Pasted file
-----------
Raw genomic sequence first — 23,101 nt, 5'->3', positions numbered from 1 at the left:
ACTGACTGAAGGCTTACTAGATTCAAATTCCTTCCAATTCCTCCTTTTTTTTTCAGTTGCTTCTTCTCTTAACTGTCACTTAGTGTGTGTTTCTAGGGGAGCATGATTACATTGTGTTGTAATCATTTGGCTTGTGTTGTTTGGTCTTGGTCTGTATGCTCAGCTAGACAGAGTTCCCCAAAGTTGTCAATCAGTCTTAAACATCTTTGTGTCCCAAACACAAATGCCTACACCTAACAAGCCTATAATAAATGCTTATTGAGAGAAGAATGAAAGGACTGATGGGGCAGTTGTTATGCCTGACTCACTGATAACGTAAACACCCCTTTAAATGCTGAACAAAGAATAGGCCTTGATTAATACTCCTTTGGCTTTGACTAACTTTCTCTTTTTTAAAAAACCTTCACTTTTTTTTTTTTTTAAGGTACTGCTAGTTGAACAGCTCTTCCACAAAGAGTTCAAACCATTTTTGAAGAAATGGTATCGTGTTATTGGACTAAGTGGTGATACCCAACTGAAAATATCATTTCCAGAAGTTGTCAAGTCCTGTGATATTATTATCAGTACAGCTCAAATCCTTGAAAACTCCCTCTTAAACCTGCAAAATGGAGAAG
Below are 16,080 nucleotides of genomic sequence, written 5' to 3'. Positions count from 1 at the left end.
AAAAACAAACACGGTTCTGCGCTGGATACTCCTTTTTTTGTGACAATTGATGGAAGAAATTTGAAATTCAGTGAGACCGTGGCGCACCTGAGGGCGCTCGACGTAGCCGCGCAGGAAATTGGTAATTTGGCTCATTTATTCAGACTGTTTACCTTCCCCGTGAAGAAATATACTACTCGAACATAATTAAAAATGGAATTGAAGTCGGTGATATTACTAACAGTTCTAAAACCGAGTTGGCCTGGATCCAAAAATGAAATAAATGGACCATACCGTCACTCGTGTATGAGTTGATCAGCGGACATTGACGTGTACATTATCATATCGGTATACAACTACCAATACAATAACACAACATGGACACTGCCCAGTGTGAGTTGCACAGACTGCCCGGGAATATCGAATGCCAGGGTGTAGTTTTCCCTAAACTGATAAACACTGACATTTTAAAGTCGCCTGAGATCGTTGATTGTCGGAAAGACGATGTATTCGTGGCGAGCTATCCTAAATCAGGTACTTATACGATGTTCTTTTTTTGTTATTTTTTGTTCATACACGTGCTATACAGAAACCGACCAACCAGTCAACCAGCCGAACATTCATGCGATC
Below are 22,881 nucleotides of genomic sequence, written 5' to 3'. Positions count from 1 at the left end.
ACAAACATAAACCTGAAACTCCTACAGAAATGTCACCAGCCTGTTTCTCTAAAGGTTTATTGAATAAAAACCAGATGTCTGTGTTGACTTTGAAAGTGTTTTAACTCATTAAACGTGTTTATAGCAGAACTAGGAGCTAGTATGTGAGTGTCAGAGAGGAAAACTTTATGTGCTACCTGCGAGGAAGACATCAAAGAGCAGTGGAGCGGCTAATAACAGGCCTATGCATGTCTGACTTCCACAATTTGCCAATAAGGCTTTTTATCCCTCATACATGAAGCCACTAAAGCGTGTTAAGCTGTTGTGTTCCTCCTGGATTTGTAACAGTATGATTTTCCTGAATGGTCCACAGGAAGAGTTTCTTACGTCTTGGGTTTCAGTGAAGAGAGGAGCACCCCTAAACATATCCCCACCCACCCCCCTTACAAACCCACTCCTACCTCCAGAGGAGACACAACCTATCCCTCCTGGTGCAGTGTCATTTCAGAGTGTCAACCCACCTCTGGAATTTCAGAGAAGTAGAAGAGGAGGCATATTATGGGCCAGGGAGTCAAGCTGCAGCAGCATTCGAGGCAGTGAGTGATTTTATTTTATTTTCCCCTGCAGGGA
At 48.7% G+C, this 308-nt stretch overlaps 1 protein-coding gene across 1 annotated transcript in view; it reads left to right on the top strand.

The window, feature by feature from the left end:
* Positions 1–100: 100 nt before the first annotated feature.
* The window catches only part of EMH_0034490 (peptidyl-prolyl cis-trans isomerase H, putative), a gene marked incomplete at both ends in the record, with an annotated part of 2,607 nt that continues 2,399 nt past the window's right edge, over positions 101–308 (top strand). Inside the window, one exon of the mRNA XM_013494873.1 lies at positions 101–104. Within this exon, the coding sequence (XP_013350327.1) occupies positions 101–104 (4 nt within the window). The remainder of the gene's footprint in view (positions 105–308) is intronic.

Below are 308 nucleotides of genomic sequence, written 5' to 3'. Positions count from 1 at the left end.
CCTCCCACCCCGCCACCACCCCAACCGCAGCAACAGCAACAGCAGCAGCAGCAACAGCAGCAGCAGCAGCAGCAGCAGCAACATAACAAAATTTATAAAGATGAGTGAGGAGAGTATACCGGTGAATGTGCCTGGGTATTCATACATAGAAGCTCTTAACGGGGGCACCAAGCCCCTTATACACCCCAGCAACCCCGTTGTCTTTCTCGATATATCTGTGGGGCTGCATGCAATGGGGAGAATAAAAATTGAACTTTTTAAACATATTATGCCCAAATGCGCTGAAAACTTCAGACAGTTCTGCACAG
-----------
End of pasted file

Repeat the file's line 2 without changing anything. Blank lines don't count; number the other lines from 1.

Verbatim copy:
ACTGACTGAAGGCTTACTAGATTCAAATTCCTTCCAATTCCTCCTTTTTTTTTCAGTTGCTTCTTCTCTTAACTGTCACTTAGTGTGTGTTTCTAGGGGAGCATGATTACATTGTGTTGTAATCATTTGGCTTGTGTTGTTTGGTCTTGGTCTGTATGCTCAGCTAGACAGAGTTCCCCAAAGTTGTCAATCAGTCTTAAACATCTTTGTGTCCCAAACACAAATGCCTACACCTAACAAGCCTATAATAAATGCTTATTGAGAGAAGAATGAAAGGACTGATGGGGCAGTTGTTATGCCTGACTCACTGATAACGTAAACACCCCTTTAAATGCTGAACAAAGAATAGGCCTTGATTAATACTCCTTTGGCTTTGACTAACTTTCTCTTTTTTAAAAAACCTTCACTTTTTTTTTTTTTTAAGGTACTGCTAGTTGAACAGCTCTTCCACAAAGAGTTCAAACCATTTTTGAAGAAATGGTATCGTGTTATTGGACTAAGTGGTGATACCCAACTGAAAATATCATTTCCAGAAGTTGTCAAGTCCTGTGATATTATTATCAGTACAGCTCAAATCCTTGAAAACTCCCTCTTAAACCTGCAAAATGGAGAAG